The post- (or mid-) pandemic economic recovery isn’t going quite as hoped. According to a recent New York Times article, income earners in the top 25% (as measured through zip codes) – or wealthier population – are slow to return to anything near pre-COVID spending levels. Put another way, thus far the rich have changed their spending habits. We wonder whether this change is economic (loss of income, savings, jobs and the like), a greater move to online, or a mindshift in priorities. Or a combination.
When the pandemic hit the United States, and particularly New York, hard in March/April 2020, life came to a virtual standstill. Consumer spending plummeted, not surprisingly as stores, salons, restaurants, travel, etc shuttered. According to the New York Times, the largest decline was for neighborhoods with income in the upper 25%, which recorded a plunge of nearly 40%.
As states began reopening in May (and as U.S. stimulus checks arrived) spending began to rebound. But not all neighborhoods or economic groups responded equally. The poorest areas are nearly back to pre-pandemic spending. That’s not surprising as a larger portion of their money goes to necessaries, rather than discretionary items. As the below chart from the New York Times demonstrates, the improvement in spending declines as income increases.
The article focuses on the trickle down effect (or lack of it) on people who depend upon the wealthy to spend mainly in person. Shopkeepers, restaurants, salons, employees who depend upon tips, for example, lost virtually all income during the shutdown. If, as seems to be the case, high earners don’t return (combined with a lack of tourists) to these businesses, the economic crisis for these workers persists if not worsens. We also note that, at least for wealthier NYC neighborhoods, many of their residents fled the City during the pandemic and are unlikely to return before summer’s end, exacerbating the situation.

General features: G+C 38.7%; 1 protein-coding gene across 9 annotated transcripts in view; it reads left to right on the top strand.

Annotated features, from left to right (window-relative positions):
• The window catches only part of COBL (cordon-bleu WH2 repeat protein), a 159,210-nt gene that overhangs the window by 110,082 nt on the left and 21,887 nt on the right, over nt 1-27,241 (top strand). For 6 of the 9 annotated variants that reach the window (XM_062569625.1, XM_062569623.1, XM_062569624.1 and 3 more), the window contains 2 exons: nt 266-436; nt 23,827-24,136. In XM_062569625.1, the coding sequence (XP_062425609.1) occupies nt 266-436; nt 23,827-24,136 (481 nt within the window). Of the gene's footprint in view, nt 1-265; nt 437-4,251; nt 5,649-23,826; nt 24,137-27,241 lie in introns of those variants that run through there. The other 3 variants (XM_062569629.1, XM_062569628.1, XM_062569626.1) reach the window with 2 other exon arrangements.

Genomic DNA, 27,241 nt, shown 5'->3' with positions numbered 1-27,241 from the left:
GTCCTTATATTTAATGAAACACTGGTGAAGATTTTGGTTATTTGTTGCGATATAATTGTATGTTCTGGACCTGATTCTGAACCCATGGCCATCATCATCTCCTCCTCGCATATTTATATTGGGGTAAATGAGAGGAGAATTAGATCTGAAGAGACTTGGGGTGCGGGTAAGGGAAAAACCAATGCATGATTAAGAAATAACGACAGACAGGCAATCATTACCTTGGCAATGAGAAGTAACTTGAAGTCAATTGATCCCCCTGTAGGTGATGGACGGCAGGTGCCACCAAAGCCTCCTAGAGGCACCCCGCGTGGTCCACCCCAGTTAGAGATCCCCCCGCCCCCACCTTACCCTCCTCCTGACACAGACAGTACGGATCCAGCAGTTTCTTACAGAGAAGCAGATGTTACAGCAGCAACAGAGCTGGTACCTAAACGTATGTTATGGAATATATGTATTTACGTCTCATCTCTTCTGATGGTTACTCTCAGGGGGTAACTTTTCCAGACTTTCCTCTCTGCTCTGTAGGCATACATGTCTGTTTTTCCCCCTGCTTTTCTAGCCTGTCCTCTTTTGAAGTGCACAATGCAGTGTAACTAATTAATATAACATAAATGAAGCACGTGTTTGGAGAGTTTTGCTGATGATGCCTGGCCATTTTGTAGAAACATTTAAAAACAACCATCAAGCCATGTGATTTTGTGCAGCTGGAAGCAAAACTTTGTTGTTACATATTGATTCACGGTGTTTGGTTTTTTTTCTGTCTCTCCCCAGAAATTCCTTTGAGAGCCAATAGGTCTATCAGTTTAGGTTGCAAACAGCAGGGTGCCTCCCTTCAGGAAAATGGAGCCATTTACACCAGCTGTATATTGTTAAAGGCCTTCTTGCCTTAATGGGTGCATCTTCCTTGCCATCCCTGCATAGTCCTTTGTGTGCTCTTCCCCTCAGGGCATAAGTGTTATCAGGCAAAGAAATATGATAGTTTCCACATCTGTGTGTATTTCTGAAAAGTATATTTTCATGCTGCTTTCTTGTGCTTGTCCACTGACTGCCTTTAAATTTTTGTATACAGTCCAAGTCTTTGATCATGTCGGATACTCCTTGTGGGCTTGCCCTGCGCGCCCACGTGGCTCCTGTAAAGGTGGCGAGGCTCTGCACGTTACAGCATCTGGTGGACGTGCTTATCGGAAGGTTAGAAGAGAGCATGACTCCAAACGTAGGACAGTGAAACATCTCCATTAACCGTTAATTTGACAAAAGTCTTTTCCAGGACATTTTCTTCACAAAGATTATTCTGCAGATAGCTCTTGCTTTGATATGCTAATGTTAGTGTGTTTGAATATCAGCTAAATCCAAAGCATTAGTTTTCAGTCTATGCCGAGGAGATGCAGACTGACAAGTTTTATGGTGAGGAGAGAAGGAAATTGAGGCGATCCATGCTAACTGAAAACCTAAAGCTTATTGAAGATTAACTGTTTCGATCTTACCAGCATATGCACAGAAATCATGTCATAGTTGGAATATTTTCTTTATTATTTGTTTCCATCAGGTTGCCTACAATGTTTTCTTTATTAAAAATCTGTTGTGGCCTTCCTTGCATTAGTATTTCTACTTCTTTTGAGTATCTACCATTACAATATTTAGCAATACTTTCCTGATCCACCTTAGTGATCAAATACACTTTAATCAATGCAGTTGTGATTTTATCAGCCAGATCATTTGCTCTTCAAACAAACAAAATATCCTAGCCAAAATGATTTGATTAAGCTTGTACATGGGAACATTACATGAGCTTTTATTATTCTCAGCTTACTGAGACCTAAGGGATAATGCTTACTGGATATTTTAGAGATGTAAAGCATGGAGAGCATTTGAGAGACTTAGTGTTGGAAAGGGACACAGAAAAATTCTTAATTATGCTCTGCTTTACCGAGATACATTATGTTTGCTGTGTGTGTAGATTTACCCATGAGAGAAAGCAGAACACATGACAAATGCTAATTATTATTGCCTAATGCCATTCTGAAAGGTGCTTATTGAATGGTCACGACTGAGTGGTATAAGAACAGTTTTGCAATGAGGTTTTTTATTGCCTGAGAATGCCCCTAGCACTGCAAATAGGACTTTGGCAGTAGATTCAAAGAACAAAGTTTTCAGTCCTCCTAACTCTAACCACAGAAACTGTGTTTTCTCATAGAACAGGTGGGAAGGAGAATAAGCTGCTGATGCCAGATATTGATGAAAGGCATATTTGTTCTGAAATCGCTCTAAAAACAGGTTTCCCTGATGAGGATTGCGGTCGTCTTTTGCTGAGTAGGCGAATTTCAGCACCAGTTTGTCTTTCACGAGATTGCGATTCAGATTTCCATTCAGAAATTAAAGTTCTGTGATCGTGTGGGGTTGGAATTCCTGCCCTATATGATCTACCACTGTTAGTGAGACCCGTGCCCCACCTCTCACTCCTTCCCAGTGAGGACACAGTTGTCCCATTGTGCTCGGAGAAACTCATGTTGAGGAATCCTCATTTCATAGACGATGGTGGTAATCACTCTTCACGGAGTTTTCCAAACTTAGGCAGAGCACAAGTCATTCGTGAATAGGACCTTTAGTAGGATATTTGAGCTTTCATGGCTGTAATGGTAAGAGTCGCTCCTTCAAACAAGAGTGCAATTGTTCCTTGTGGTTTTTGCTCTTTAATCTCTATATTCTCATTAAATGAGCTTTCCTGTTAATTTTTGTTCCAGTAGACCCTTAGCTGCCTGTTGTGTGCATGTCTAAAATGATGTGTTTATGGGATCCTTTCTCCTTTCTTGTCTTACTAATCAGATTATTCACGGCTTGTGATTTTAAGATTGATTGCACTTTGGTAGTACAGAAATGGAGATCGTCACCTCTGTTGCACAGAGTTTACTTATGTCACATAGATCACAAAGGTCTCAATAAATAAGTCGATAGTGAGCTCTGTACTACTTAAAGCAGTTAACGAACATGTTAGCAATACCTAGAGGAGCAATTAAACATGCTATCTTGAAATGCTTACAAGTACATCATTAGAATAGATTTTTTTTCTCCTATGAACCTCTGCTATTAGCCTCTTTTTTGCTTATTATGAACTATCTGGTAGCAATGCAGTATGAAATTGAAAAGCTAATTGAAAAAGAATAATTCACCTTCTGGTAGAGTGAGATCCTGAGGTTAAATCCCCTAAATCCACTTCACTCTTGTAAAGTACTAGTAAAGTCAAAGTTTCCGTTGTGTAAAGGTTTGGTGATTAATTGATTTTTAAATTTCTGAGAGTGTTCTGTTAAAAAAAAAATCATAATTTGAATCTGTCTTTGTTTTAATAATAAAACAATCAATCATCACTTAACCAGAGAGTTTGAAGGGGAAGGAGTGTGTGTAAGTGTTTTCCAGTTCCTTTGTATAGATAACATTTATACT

There remain the larger issues of whether and when these consumers will return. Are people reconsidering whether they need that new handbag, dress, toy, whatever? Perhaps the risk of going to a populated store outweighs the need to shop. Similarly, dining out may not be a pleasure when you’re following distancing and masking guidelines. It may be awhile, if at all, until confidence in public activity returns.
At the same time, the NYTimes also published a piece about people “stress-buying diamond bracelets.” Auction houses report strong activity in their online sales for jewelry. And, as we have written, high end luxury resellers profited during the pandemic.
Even in a Global Shutdown, Hermès Leads the Luxury Industry
Hermès Resellers Flourish in Lockdown
This may seem contradictory to the first article. However, these gems are selling online. It would appear that the wealthy are spending, but doing it from the comfort and safety of their homes. In other words, this could be the continuing shift to web-based commerce and spending, particularly for those in higher income levels.
Let us hear your thoughts.
Read related articles:
The World of Luxury – Post Coronavirus
Hermès Store in China Made a Record $2.7 Million in Their First Day Open Post-Coronavirus
Will “Revenge Buying” Save the Luxury Industry?
It’s Official: Handbags Are a Top Investment For the Wealthy
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